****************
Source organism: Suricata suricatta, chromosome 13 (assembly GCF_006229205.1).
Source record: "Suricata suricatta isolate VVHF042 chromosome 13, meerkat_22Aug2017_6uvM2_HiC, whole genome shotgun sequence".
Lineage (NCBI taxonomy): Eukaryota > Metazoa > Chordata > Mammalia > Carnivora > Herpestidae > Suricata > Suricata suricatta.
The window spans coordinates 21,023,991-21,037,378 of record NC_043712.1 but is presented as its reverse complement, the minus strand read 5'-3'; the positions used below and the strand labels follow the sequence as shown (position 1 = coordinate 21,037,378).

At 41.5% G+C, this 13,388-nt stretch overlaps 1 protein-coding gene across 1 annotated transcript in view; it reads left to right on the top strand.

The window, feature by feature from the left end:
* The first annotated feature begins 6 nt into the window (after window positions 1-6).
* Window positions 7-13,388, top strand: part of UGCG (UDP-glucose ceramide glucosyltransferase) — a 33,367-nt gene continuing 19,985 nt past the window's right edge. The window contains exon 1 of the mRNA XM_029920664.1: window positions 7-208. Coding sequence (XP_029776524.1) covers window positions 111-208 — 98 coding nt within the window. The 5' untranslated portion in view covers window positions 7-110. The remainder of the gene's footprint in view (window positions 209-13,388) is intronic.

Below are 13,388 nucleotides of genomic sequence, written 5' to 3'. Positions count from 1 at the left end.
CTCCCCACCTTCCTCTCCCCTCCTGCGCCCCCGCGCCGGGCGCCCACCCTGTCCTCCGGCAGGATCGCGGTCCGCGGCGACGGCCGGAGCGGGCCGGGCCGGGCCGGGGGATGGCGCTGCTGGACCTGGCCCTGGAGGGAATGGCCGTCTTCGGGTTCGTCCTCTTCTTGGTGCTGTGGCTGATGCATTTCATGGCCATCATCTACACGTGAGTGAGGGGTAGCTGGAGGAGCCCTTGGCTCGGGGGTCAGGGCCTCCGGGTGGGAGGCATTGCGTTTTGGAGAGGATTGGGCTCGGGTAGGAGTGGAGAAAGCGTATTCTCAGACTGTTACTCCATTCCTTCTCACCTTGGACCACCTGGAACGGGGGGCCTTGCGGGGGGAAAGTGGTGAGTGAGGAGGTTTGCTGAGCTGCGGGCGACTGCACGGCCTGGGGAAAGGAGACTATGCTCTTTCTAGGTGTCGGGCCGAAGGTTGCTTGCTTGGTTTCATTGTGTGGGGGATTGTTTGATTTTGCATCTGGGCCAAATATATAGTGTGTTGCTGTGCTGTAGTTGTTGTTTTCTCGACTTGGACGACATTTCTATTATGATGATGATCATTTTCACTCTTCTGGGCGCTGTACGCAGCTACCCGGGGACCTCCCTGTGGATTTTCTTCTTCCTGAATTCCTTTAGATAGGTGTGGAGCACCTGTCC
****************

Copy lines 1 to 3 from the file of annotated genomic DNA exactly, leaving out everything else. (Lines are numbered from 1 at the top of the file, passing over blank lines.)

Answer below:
Source organism: Suricata suricatta, chromosome 13 (assembly GCF_006229205.1).
Source record: "Suricata suricatta isolate VVHF042 chromosome 13, meerkat_22Aug2017_6uvM2_HiC, whole genome shotgun sequence".
Lineage (NCBI taxonomy): Eukaryota > Metazoa > Chordata > Mammalia > Carnivora > Herpestidae > Suricata > Suricata suricatta.